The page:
This is ridiculous. I’m sorry, trying to be compassionate here but this is trivializing the life you just took. I don’t consider an “ultimate gift” to be a plate of tasty lamb chops. The lamb isn’t curing cancer or sacrificing himself to save hundreds of orphaned children – he’s being slaughtered by you so you can feed your kid meat that he doesn’t need. The “acceptance” you see is likely the lamb’s trust and love for you from having lived peaceably and happily with you until you decided to end it’s life. The bucking and fighting is exactly that – a living, conscious creature fighting to stay alive because that’s what it wants to do. Animals aren’t standing around happy that they’ll be needlessly slaughtered. The peace in service you see is animals just being happy, social creatures. The service part of it is in your head to justify your actions.

    And if a lamb is so complex and intelligent of a creature in your mind that it can understand that you are killing it for (unnecessary) sustenance, than don’t you think it is a living being worthy of not being killed for (unnecessary) sustenance?

    If your heart is telling you something is wrong and you get your hands dirty with that very thing, you are doing a huge dishonor to your soul and your conscious mind, the two things that humans regularly use to excuse slaughtering other beings for taste and pleasure.

    In my eyes, the better life you provide an animal, the more of a betrayal your murder of it is. Those animals trust you, they know you, they consider you part of their lives. Pigs are as smart as dolphins and apes, and have been shown to be self-aware. You are killing self-aware animals. You know what the right thing is, I hope for your sake you become strong enough to do it.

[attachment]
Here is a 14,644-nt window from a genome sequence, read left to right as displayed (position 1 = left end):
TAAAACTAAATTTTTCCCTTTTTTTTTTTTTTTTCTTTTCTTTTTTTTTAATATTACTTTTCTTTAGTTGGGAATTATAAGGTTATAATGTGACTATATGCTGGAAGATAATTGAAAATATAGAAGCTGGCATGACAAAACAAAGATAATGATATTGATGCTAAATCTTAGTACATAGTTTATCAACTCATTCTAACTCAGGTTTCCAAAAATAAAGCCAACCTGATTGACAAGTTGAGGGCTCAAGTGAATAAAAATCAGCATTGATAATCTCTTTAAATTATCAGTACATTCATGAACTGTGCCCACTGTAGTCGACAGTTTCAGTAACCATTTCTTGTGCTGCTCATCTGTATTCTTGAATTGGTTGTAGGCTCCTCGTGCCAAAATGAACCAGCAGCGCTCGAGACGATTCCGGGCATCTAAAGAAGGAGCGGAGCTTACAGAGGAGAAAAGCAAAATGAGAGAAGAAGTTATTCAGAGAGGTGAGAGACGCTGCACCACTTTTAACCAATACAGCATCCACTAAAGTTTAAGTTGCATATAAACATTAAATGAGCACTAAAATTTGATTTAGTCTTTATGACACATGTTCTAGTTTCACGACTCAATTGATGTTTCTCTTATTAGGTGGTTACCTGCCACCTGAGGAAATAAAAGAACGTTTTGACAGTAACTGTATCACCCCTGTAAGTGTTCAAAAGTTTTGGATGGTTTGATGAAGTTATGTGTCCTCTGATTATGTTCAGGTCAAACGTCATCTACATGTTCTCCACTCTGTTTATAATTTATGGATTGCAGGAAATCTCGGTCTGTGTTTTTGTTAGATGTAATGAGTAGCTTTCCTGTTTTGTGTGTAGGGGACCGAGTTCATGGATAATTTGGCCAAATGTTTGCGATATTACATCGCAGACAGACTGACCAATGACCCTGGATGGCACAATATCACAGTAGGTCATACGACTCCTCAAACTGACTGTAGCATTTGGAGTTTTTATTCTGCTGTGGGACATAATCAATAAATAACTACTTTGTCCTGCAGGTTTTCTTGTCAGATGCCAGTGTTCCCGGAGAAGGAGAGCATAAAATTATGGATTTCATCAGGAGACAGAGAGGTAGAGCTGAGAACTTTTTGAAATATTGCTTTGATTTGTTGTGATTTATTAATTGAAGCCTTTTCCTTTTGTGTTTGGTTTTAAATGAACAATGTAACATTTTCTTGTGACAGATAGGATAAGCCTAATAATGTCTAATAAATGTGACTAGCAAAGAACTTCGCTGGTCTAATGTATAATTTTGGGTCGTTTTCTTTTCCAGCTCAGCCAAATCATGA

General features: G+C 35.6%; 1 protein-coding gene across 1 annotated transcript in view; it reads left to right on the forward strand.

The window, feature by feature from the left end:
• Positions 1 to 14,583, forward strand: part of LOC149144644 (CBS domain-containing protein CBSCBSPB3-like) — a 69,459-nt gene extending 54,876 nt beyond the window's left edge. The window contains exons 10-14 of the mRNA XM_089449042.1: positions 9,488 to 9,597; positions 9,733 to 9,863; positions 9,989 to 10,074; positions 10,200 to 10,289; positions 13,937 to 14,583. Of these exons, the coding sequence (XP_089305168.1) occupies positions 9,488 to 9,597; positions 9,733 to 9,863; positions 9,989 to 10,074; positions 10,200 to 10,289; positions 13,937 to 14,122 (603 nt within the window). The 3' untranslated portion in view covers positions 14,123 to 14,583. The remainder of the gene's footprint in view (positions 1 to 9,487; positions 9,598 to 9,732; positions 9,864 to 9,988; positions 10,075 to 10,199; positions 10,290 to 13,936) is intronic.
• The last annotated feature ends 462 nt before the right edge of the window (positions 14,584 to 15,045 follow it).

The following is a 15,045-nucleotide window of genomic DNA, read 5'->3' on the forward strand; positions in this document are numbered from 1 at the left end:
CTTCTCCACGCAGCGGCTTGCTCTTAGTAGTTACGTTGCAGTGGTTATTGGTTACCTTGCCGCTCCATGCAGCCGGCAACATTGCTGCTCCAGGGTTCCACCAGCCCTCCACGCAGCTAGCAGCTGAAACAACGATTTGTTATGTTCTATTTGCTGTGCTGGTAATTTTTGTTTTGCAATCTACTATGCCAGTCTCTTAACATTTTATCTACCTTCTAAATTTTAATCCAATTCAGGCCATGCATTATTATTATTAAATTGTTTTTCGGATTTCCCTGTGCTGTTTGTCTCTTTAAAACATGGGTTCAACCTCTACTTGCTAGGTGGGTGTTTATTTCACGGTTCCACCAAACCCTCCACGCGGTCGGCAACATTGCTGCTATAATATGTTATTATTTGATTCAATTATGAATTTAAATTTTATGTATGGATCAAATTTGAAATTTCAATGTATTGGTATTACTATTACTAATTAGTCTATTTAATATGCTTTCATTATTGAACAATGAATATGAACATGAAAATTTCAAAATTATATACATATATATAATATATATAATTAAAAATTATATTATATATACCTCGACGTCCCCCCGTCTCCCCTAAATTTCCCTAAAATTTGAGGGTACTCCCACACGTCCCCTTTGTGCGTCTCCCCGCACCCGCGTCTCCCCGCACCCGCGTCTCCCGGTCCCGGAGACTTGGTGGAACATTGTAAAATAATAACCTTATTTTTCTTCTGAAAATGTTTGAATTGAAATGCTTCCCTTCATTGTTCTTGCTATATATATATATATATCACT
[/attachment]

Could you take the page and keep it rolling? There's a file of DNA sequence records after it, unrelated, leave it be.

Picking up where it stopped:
12. Becky A says:

    Thank you for sharing your thoughts on this personal topic. What I see around me are parents who see their child wanting something and the parents often giving in to it. This may not be you, but children are full of wants. It can seem like a need for a child who wants a sugary product. It can seem like a need for a child who calls out, “I want meat”. There is so much evidence that humans don’t need meat, enough for me. Then I ask that questions, would a child “kill the bunny” to get to eat it? I think not. Would he prefer to know later that you let him participate in eating of animals or waited until he was older to decide? I don’t know. I only have nieces and nephews and children at school and church. Best of luck to you.

  13. Bea Elliott says:

    Hello Sophie – I too am here from following the link on the Eating Plants blog. And because I am 2 days tardy most of the excellent points have been made in previous comments. I echo them all.

    I can only add a personal view about letting a child have a voice in the killing of another being. While this is still a child I don’t believe he is fully aware of the entire consequences of life-taking. It is up to a responsible parent to direct their kids in a way that reflects their own values. Surely if you do indeed believe that “we are all beings of choice” how could you ever condone taking away the choice of life for someone else?

    More importantly – How can you explain that to child who’s world view is still forming? The short answer (but wrong one) is that might makes right. It’s a terrible conflict to put upon any child. In their purity they can read right through the lie… But because they are bound with paternal loyalty they will bury that lie sometimes for their entire lives. I know from personal experience.

    As all have said before there is no jeopardy in a healthy plant based diet. Surely with so much trauma to be avoided isn’t it better to error on the side of compassion and let the boy come to his own conclusions as an adult?

    Thanks you for keeping an open mind and heart concerning the needless blood spilling that you’re contemplating.